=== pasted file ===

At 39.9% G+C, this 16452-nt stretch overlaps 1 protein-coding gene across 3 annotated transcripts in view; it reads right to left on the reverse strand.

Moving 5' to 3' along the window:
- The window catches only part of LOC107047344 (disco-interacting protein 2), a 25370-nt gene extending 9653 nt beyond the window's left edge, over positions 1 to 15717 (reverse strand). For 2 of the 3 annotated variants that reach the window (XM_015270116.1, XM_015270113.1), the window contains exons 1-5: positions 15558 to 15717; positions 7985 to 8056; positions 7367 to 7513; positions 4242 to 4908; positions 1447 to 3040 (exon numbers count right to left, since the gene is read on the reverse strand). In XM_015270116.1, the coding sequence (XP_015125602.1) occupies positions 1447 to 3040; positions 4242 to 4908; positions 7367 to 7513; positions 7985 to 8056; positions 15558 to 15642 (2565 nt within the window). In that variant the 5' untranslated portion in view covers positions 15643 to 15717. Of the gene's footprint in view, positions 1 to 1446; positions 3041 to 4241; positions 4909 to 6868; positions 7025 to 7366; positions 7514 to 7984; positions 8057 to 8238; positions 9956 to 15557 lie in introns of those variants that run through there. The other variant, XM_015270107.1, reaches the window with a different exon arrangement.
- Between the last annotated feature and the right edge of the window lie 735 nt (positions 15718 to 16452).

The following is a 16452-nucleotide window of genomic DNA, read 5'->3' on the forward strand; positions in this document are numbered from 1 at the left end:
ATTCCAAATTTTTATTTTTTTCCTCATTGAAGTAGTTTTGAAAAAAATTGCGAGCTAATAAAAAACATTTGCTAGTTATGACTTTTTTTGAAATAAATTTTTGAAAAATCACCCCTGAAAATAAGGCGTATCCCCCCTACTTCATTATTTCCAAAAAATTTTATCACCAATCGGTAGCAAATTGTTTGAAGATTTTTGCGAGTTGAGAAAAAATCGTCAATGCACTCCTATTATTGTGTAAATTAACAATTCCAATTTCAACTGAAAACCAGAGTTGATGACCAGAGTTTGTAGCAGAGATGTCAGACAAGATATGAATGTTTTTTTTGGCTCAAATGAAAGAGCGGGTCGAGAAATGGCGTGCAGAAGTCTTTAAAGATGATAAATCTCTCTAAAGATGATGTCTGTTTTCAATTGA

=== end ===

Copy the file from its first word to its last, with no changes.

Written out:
At 39.9% G+C, this 16452-nt stretch overlaps 1 protein-coding gene across 3 annotated transcripts in view; it reads right to left on the reverse strand.

Moving 5' to 3' along the window:
- The window catches only part of LOC107047344 (disco-interacting protein 2), a 25370-nt gene extending 9653 nt beyond the window's left edge, over positions 1 to 15717 (reverse strand). For 2 of the 3 annotated variants that reach the window (XM_015270116.1, XM_015270113.1), the window contains exons 1-5: positions 15558 to 15717; positions 7985 to 8056; positions 7367 to 7513; positions 4242 to 4908; positions 1447 to 3040 (exon numbers count right to left, since the gene is read on the reverse strand). In XM_015270116.1, the coding sequence (XP_015125602.1) occupies positions 1447 to 3040; positions 4242 to 4908; positions 7367 to 7513; positions 7985 to 8056; positions 15558 to 15642 (2565 nt within the window). In that variant the 5' untranslated portion in view covers positions 15643 to 15717. Of the gene's footprint in view, positions 1 to 1446; positions 3041 to 4241; positions 4909 to 6868; positions 7025 to 7366; positions 7514 to 7984; positions 8057 to 8238; positions 9956 to 15557 lie in introns of those variants that run through there. The other variant, XM_015270107.1, reaches the window with a different exon arrangement.
- Between the last annotated feature and the right edge of the window lie 735 nt (positions 15718 to 16452).

The following is a 16452-nucleotide window of genomic DNA, read 5'->3' on the forward strand; positions in this document are numbered from 1 at the left end:
ATTCCAAATTTTTATTTTTTTCCTCATTGAAGTAGTTTTGAAAAAAATTGCGAGCTAATAAAAAACATTTGCTAGTTATGACTTTTTTTGAAATAAATTTTTGAAAAATCACCCCTGAAAATAAGGCGTATCCCCCCTACTTCATTATTTCCAAAAAATTTTATCACCAATCGGTAGCAAATTGTTTGAAGATTTTTGCGAGTTGAGAAAAAATCGTCAATGCACTCCTATTATTGTGTAAATTAACAATTCCAATTTCAACTGAAAACCAGAGTTGATGACCAGAGTTTGTAGCAGAGATGTCAGACAAGATATGAATGTTTTTTTTGGCTCAAATGAAAGAGCGGGTCGAGAAATGGCGTGCAGAAGTCTTTAAAGATGATAAATCTCTCTAAAGATGATGTCTGTTTTCAATTGA